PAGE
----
“When making a change, the first step is the hardest. But we have the courage to take it”, says Adam Stojanovski, a high school student from Bitola. Adam, together with his classmates from the second largest city in North Macedonia and with peers from five other towns, is working on changing people’s habits and producers’ practices. The goal is to make the country cleaner and its economy sustainable.
A project under the European Instrument for Democracy and Human Rights (EIDHR) brought these students together with civil society – in identifying environmental problems and in trying to solve them.
“We will watch out, sound the alarm and clean – in order to make Bitola a better place for living”, says Adam, who is engaged in a campaign to clean up litter in Bitola and in picnic spots around the town. These activities follow from the successful campaign that the EU Delegation has carried out in the recent years with the motto ‘Keep it clean as at home’ (‘Za chisto kako doma isto’).
The project is run by the Institute for Communication Studies (ICS), in partnership with the Macedonian Ecological Society (MES). Last year, through a public call, they selected six initiatives by NGOs and high schools from regions with high nature value and regions facing substantial pollution. In addition to cleaning up actions and anti-litter campaigns, the initiatives cover monitoring of the quality of water in the Prespa Lake, promotion of organic production in Tikvesh and Strumica, eco-activism in Struga, also when it comes to small illegal dumpsites near the Ohrid Lake, and removal of construction waste from the Demir Kapija Gorge. Through very practical steps.
“We have been swimming in the Prespa Lake since we were born. Lately we do it rarely because they say the water is polluted. Now we have an opportunity to find this out first-hand”, says Natalija Vojdanoska, high school student from Resen. She is taking part in monitoring the lake water thanks to the initiative of the Eco Guerilla NGO, which brought together eco-activists, students and public institutions (the Water Quality Monitoring Station in Stenje). This initiative not only includes students in research activities with professionals. Activists and students will also use recycled organic waste to revamp the space around the Station’s building.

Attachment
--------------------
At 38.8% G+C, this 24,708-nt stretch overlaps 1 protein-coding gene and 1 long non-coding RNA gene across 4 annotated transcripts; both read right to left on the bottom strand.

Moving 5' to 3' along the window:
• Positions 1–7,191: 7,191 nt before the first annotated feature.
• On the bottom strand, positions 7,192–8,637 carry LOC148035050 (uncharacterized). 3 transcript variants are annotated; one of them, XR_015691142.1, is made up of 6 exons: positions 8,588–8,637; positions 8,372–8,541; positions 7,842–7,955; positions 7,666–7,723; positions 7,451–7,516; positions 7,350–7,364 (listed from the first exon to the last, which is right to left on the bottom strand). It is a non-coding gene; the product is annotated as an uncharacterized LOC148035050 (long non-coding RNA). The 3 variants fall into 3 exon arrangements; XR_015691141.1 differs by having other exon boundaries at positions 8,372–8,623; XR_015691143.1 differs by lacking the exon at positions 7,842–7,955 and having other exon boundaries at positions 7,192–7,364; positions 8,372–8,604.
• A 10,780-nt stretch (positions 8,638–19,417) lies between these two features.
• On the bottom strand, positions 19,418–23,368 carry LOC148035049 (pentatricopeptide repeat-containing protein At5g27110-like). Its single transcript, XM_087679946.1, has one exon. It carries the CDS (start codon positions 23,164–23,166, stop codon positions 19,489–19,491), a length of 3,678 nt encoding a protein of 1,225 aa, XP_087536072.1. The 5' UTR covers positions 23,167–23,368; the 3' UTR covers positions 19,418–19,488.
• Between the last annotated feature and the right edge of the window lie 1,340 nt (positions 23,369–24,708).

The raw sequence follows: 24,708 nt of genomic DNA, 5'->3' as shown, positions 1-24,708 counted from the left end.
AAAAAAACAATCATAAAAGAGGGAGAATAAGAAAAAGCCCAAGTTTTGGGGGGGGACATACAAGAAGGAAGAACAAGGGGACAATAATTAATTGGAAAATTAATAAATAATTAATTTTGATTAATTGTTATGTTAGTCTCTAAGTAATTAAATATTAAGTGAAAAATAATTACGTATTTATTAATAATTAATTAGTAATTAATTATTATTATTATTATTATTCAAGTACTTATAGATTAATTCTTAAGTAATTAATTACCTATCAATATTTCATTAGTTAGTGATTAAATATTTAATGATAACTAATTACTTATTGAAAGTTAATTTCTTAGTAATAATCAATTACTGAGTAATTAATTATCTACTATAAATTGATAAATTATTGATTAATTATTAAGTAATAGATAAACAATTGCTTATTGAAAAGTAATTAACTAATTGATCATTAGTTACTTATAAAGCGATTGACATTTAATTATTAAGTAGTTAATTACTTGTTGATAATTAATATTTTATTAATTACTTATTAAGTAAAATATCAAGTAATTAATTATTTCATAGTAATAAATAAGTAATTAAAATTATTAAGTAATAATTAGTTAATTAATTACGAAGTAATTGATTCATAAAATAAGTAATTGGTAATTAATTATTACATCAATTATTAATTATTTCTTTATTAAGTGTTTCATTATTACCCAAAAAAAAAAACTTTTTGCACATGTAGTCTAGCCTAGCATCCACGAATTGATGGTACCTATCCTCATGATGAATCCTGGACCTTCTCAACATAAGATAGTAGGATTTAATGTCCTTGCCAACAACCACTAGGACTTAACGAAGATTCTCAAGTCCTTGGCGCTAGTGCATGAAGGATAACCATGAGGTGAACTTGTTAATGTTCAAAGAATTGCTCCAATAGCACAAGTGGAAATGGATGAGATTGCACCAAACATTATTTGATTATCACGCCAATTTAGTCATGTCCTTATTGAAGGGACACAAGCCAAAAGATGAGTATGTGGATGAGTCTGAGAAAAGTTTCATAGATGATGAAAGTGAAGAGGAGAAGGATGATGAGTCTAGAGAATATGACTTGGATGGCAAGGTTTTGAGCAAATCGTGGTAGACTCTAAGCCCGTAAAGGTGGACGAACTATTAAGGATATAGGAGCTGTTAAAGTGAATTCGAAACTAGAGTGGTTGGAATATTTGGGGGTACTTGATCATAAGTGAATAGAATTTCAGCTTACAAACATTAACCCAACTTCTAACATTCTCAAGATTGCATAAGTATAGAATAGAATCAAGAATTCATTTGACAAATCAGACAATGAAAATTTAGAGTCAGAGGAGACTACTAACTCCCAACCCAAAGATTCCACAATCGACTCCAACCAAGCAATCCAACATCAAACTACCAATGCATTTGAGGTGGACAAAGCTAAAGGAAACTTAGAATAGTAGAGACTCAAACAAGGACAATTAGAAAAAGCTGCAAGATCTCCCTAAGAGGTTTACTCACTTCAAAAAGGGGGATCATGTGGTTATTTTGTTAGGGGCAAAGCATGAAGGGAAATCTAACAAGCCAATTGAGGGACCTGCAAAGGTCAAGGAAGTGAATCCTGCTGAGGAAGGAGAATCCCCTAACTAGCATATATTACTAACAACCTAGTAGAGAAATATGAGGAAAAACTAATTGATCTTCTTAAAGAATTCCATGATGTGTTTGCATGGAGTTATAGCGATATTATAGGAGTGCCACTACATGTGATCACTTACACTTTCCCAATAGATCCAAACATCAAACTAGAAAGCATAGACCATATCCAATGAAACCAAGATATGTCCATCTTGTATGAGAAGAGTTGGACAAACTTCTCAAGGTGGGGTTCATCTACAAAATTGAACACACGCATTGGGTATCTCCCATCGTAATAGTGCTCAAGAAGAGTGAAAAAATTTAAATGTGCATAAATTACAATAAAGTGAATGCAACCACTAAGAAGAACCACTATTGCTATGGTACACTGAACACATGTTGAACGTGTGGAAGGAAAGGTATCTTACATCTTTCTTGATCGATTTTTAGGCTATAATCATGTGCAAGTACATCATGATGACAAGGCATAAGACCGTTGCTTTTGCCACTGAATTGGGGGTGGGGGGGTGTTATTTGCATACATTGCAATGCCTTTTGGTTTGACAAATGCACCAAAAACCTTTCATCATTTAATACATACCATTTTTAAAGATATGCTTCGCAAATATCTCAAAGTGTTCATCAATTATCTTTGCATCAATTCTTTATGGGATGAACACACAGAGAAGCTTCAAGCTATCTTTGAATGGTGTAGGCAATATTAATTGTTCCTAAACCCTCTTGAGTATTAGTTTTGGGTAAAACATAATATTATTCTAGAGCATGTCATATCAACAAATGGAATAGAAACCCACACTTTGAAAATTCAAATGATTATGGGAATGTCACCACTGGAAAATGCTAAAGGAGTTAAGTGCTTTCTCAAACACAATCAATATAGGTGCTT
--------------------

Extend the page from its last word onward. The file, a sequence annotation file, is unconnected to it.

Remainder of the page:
Turning waste into compost is the central activity of high school students from Strumica who are involved in the initiative run by the Horti Eko NGO. “I want to master the process of compositing and thus protect the environment. Farmers throw materials they do not need around river beds and thus pollute the fertile soil. With composting, we have an organic product that can be reused in the soil’, says Tankica Goneva, one of the most active students in this process.
The region of Strumica, one of the main producers of food in the country, is said to have over 100 illegal dumpsites. Horti Eko and school professors help students learn more about sustainable agriculture – agriculture which works in harmony with nature.
“It is a huge problem that some farmers do not reuse or compost bio-waste; instead they burn it and pollute the air”, says Tome Timov from Horti Eko.
The urgency of changing habits is best illustrated by professor Dincho Krstev, “There is enormous pollution of waters and the environment in general because of wrong and unnecessary use of chemicals such as herbicides (pesticides used to kill unwanted plants). The soil and water are so polluted that they pose a problem for production”.
But the project does not end here.
Until February 2022, the high school students and the civil society organisations will develop their lobbying skills for the better protection of the environment - through interactive workshops and by learning the principles of the Aarhus Convention, a crucial document on the rights related to protection of the environment. In addition, the Institute for Communication Studies and the Macedonian Ecological Society will train CSOs and high school students how to develop and conduct public awareness campaigns. And thus further encourage the rest of society to join them in promoting the ‘green’ transition.